- Guideline #9: Be forgiving of mistakes during the video conferencing session. Video conferencing is a new communication platform. There are bound to be technical glitches; be patient with the participants during the session.
Recommendations to Faculty for Using Video Conferencing in Online Courses
The following video conferencing recommendations are proposed for faculty. Considerations should be made with regard to: (a) faculty development; (b) troubleshooting potential problems with video conferencing; and (c) creating a proactive approach to sharing and discussing the VC Guidelines with students prior to engaging in a video conferencing session.
There is a learning curve associated with the implementation of video conferencing in online courses. Faculty may benefit from participating in professional development training to refine their skills, modify their instructional process, and learn the hardware and software used in video conferencing. A mentor would be an effective means of learning about video conferencing in online courses.
The use of video conferencing requires the faculty member to understand, troubleshoot, and effectively use video conferencing software. Regarding faculty development and technology use, Reigeluth (2009) notes that the integration process is a deliberate one.
Among the motivating factors that encourage educators to use technology are collaboration, a supportive minimal stress environment, and a secure support system. Among the possible drawbacks of synchronous video conferencing is the lack of flexibility offered by synchronous sessions. One of the appeals of distance education as noted by Griffiths and Graham (2009) and Dudding (2009) is the time flexibility for adult learners who participate in online courses. To overcome this potential drawback to video conferencing, Griffiths and Graham propose the integration of pre-recorded (asynchronous) video communication. The pre-recorded videos may be uploaded to a course site and downloaded by users at a convenient time. This strategy does not permit a two-way discussion, but can promote "nonverbal elements associated with human face-to-face conversation" (p. 15).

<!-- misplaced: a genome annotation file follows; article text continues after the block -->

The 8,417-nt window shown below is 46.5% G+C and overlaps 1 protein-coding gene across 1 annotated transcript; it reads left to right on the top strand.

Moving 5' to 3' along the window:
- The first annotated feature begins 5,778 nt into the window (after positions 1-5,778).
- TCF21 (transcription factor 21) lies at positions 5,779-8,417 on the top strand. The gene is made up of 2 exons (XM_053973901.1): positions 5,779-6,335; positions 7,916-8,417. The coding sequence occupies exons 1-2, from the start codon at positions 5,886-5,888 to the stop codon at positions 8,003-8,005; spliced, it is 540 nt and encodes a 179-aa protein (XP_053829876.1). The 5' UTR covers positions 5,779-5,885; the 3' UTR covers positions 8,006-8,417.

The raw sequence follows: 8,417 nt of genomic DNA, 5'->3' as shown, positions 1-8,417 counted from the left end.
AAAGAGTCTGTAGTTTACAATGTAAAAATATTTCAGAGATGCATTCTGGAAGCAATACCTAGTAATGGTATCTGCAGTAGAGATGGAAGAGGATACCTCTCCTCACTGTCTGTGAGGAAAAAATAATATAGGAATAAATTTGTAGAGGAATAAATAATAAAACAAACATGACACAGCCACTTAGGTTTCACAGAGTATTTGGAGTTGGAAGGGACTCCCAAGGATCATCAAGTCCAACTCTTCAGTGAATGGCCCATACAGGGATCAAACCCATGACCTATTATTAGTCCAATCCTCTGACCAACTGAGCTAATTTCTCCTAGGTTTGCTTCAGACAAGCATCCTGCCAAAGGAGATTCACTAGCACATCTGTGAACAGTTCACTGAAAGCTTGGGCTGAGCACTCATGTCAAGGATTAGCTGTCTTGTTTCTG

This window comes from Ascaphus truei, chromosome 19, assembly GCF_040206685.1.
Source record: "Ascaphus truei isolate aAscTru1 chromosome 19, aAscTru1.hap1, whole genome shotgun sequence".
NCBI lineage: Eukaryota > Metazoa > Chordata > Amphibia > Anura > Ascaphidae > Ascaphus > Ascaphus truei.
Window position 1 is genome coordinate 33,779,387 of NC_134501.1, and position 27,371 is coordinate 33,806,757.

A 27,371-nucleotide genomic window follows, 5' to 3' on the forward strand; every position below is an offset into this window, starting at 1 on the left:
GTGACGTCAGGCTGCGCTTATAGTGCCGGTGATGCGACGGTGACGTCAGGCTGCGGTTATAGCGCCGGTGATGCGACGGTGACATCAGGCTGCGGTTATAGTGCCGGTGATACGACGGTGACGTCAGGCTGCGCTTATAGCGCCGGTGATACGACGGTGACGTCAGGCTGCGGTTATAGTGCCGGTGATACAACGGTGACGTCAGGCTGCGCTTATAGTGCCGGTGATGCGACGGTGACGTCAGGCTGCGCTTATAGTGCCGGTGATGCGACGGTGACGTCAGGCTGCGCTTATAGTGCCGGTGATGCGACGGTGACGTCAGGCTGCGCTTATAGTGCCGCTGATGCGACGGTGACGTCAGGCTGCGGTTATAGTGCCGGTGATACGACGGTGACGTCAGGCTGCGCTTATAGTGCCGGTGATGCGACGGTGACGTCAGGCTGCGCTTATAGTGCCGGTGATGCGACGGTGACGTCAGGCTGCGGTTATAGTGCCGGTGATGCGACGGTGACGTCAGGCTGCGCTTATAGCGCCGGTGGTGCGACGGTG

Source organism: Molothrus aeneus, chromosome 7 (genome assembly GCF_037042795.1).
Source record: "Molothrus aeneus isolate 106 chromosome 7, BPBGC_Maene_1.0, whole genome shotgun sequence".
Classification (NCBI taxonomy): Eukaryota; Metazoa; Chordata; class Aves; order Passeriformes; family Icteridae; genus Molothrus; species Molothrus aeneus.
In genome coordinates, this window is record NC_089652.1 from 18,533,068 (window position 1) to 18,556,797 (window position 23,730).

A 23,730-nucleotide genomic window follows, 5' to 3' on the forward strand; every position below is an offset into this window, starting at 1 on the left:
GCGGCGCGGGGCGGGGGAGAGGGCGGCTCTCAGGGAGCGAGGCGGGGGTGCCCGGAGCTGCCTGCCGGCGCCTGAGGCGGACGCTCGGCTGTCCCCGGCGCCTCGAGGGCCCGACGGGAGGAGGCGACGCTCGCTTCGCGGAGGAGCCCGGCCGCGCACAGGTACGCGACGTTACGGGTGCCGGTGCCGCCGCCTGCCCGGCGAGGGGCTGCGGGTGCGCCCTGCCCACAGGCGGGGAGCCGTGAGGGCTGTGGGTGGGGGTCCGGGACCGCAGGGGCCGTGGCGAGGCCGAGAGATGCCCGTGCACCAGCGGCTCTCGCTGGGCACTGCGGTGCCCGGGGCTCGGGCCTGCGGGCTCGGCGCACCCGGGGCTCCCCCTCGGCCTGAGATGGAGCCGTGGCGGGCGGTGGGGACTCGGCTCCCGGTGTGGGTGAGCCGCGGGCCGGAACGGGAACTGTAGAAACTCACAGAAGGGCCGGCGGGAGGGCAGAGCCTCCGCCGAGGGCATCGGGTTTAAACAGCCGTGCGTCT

Bandwidth, according to researchers (Dudding, 2009; Hossain, Cui, & Xue, 2010; Perez, 2004; Smyth & Zanetis, 2007), is the most important requirement when starting the video conferencing process. The bandwidth can be a limiting factor for individuals who wish to communicate using video conferencing hardware and software. The quality of the video image, audio transmissions, and the delay or "lag" time experienced are factors that are affected by bandwidth, software, and hardware, all of which must be discussed by faculty and then presented to students so as to maximize the likelihood that their experience with video conferencing will be a positive one. Technology advances in bandwidth permit video conferencing and allow faculty to broaden their teaching and learning activities (Smyth & Zanetis, 2007). The advances in mobile technologies allow for students to video conference using their mobile phones from any location. Other issues that affect video conferencing include cost effectiveness, access to recorded sessions, connectivity, scalability, and participant interaction (Kear, 2011; Smyth & Zanetis, 2007; White, 2010).